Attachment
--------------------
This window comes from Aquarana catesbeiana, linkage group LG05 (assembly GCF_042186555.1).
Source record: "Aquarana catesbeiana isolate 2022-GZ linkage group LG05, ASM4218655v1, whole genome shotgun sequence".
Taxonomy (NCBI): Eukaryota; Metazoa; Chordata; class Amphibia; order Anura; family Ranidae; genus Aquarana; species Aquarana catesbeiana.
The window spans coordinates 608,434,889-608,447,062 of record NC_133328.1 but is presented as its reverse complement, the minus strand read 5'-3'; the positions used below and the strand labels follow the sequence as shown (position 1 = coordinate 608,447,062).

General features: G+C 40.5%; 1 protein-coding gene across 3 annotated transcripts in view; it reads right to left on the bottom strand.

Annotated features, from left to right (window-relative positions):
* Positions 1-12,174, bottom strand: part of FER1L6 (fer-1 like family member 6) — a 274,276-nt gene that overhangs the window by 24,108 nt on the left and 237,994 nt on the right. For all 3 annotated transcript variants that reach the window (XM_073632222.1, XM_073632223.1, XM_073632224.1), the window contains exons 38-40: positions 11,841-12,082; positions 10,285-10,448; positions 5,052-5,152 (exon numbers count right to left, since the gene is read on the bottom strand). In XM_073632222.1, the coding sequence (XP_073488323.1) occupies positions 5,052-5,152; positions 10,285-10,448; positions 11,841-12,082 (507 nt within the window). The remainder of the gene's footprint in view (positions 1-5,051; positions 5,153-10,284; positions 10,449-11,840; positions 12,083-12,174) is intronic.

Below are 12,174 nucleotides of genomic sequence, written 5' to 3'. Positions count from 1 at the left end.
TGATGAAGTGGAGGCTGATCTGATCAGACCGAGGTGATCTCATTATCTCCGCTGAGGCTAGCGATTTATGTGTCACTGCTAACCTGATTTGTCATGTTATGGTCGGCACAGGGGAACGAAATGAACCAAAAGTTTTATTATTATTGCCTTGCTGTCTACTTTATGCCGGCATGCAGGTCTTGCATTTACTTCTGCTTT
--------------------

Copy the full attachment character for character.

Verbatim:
This window comes from Aquarana catesbeiana, linkage group LG05 (assembly GCF_042186555.1).
Source record: "Aquarana catesbeiana isolate 2022-GZ linkage group LG05, ASM4218655v1, whole genome shotgun sequence".
Taxonomy (NCBI): Eukaryota; Metazoa; Chordata; class Amphibia; order Anura; family Ranidae; genus Aquarana; species Aquarana catesbeiana.
The window spans coordinates 608,434,889-608,447,062 of record NC_133328.1 but is presented as its reverse complement, the minus strand read 5'-3'; the positions used below and the strand labels follow the sequence as shown (position 1 = coordinate 608,447,062).

General features: G+C 40.5%; 1 protein-coding gene across 3 annotated transcripts in view; it reads right to left on the bottom strand.

Annotated features, from left to right (window-relative positions):
* Positions 1-12,174, bottom strand: part of FER1L6 (fer-1 like family member 6) — a 274,276-nt gene that overhangs the window by 24,108 nt on the left and 237,994 nt on the right. For all 3 annotated transcript variants that reach the window (XM_073632222.1, XM_073632223.1, XM_073632224.1), the window contains exons 38-40: positions 11,841-12,082; positions 10,285-10,448; positions 5,052-5,152 (exon numbers count right to left, since the gene is read on the bottom strand). In XM_073632222.1, the coding sequence (XP_073488323.1) occupies positions 5,052-5,152; positions 10,285-10,448; positions 11,841-12,082 (507 nt within the window). The remainder of the gene's footprint in view (positions 1-5,051; positions 5,153-10,284; positions 10,449-11,840; positions 12,083-12,174) is intronic.

Below are 12,174 nucleotides of genomic sequence, written 5' to 3'. Positions count from 1 at the left end.
TGATGAAGTGGAGGCTGATCTGATCAGACCGAGGTGATCTCATTATCTCCGCTGAGGCTAGCGATTTATGTGTCACTGCTAACCTGATTTGTCATGTTATGGTCGGCACAGGGGAACGAAATGAACCAAAAGTTTTATTATTATTGCCTTGCTGTCTACTTTATGCCGGCATGCAGGTCTTGCATTTACTTCTGCTTT